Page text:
Sport plays a vital role in the culture and psyche of the nation and fans everywhere are celebrating the recent return of elite level sport, eagerly anticipating the opportunity to go and see their favourite team again.
The professional clubs face a dilemma as revenues from attendances plummeted to zero overnight in March, but most have made it through so far at least and with the return of test cricket and Premiership football, albeit in empty stadia, it does at least feel like things are beginning to get back to normal – or at least some sort of ‘new normal’.
But sport in the UK is about much more than the elite professionals. It’s about the millions of us that enjoy physical activity and competition, whatever the standard. Increasing participation in sport and in physical exercise has long been a goal of government policy due to its well-evidenced positive impact on physical and mental health and wellbeing. The recent announcement of a government initiative to reduce obesity can only add to the drive to get the nation more active.
For all sports clubs and organisations then the challenge is clear: restarting play while remaining COVID-19 secure and adhering to government guidance on physical and social distancing, as well as hygiene.
The government has released some guidance for the public on the phased return to sport and recreation. It includes clear information on the current rules for the number of people allowed to meet, what facilities can be used, and what measures must be in place to return to sport. Government guidance differs slightly as lockdown restrictions lift at different speeds across the home countries, of course.
Duty of care challenge
This duty of care challenge for governing bodies of sports organisations cannot be ignored and meeting it successfully will be crucial to their survival. Fundamentally, clubs have a duty to take all reasonable measures to ensure participants will be safe taking part in a sport or physical activity. They also have a responsibility to safeguard volunteers, staff members and employees. It is, in other words, their duty to ensure the health, safety, well-being and welfare of all participants.
So it is a governance challenge – setting standards and policy, ensuring and being assured on compliance – that they face in this time of recovery and restoration.
Sport England has created a Return to Play section on their website to help organisations plan for reopening as restrictions ease. They also have a How can we help? section, which offers support, guidance and business advice to help organisations stay connected, support their communities and maintain facilities.
The NSPCC has also produced some invaluable resources and advice in relation to safeguarding that is a must-read for sports organisations and their leaders. Then there is the specific guidance that has been made available through the national governing bodies, such as the Football Association (FA), The Rugby Football Union (RFU) and the England and Wales Cricket Board (ECB), all of which have done a great job in supporting the grass roots of their respective sports.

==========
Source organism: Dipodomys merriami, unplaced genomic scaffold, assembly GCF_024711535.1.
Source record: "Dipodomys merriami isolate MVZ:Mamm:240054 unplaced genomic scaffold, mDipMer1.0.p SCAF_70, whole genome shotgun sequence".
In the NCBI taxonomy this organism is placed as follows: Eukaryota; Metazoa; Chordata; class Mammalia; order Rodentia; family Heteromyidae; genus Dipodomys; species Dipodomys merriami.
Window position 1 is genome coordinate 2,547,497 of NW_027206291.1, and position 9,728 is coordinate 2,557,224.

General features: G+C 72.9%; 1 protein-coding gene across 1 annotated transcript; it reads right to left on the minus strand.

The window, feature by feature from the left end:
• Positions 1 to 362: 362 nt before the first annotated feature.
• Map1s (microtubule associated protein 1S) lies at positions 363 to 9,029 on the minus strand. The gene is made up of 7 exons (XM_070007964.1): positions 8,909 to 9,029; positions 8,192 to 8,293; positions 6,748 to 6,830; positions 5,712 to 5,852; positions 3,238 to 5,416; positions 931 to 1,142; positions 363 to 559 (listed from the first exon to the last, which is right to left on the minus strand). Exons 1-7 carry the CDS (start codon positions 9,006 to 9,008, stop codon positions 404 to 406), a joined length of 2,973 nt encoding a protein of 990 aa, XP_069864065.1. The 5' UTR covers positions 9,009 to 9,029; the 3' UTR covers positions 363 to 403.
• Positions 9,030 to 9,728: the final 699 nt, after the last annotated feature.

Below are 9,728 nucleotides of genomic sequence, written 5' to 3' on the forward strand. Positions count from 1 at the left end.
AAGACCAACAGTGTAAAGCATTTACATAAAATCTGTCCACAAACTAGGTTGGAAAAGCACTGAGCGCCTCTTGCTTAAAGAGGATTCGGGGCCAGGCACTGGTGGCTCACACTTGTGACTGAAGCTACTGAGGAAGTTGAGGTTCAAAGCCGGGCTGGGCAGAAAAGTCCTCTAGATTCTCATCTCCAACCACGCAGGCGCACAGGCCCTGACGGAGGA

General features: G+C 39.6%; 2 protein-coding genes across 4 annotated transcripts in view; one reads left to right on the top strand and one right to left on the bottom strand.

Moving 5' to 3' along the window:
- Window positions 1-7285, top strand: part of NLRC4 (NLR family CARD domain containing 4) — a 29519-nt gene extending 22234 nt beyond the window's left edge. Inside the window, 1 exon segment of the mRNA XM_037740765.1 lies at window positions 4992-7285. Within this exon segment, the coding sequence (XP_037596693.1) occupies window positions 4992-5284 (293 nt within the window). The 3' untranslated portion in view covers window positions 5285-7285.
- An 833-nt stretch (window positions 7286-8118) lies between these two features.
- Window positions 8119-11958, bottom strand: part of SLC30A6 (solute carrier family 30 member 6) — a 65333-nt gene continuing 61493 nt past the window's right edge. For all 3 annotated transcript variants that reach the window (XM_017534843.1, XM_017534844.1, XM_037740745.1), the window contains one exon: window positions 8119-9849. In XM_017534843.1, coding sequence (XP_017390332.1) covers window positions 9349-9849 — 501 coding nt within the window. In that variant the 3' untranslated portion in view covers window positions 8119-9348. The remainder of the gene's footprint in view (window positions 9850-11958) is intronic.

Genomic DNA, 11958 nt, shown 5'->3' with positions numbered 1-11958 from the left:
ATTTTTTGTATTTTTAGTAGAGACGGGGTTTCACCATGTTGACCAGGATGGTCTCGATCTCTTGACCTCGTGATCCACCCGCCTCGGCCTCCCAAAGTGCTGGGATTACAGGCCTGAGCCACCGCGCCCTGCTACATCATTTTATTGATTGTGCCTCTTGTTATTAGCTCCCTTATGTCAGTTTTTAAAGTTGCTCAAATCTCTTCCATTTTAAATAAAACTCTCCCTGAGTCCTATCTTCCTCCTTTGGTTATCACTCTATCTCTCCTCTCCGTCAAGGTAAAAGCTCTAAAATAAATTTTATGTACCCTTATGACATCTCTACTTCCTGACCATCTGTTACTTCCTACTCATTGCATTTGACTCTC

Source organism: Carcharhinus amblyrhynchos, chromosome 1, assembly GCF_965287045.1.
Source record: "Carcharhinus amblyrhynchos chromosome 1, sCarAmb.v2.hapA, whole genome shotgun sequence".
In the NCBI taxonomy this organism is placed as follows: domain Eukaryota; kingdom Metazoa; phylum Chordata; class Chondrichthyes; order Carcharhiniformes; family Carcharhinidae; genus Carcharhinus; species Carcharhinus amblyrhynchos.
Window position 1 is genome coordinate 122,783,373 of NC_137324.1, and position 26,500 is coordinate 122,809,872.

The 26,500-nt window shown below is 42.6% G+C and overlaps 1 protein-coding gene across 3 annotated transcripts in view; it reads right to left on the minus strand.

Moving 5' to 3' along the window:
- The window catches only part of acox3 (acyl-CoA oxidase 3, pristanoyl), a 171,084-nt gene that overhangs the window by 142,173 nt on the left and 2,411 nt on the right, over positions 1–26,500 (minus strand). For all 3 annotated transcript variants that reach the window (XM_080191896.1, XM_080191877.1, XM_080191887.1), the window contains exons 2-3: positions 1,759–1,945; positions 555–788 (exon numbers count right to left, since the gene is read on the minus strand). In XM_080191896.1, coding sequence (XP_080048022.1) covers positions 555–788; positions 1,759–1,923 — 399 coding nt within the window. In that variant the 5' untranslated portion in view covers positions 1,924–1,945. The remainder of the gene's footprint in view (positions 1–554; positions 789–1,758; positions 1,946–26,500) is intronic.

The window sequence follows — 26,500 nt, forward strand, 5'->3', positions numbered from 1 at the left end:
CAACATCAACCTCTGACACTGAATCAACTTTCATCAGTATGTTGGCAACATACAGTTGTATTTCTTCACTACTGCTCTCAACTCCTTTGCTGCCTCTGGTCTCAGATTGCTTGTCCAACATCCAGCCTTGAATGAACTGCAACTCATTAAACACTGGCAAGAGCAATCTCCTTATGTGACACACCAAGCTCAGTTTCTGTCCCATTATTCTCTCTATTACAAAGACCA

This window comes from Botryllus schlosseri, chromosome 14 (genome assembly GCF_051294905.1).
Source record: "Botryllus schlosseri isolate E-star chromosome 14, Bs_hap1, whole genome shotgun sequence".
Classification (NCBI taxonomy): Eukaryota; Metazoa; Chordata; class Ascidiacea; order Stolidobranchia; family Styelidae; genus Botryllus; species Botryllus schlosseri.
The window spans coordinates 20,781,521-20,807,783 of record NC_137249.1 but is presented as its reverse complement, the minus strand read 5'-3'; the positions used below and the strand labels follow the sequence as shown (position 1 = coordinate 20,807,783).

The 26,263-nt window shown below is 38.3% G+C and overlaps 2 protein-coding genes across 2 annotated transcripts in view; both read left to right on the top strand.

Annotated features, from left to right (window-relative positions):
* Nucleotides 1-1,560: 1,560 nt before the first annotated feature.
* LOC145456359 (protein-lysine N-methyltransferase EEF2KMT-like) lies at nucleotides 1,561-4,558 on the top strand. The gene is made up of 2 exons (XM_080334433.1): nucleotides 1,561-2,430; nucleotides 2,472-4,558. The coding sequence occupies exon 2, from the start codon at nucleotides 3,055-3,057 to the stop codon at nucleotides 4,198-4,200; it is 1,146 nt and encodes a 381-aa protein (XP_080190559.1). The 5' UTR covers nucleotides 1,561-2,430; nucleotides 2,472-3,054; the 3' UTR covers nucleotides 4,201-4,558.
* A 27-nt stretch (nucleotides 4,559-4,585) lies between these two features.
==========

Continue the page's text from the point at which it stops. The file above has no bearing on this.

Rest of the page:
Grass roots focus
Most sports clubs and organisations are small community affairs often run by volunteers with small budgets and limited resources. For these organisations, the focus must be on risk management and demonstrating, with evidence, that all reasonable steps are being taken to implement the guidance and secure the safety of the participants.
This means writing down how you expect training, games, changing rooms and preparations to work and how you will be monitoring what is actually happening. Then observing and documenting how it is working on the ground, for example, through video. These are the basic disciplines of risk management – set policy, monitor compliance, intervene to make improvements and gather and share learning.
Guidance for sport leaders
So even for the smallest sports club these are times when the practice of good governance is the key to a safe return to play. The following questions will be helpful to those in leadership positions:
- Have we set out our expectations for COVID-19 compliance across all our activities?
- Are our expectations in line with the national guidance and have we drawn upon the advice that is available from Sport England and others?
- Have we communicated what is required to our members and participants and are we assured those messages have been received and understood?
- Have we made the necessary changes to our facilities such as signage and are our coaches and volunteers appropriately trained?
- Can we show that we are observing the rules and that if there are breaches, we are aware and can intervene?
- Are we sharing learning about what works and what does not across our club or organisations, and across our sport and other sports?
Playing and watching sport brings joy to millions, doing it safely is both perfectly possible and also arguably more important now than ever to the nations’ health.
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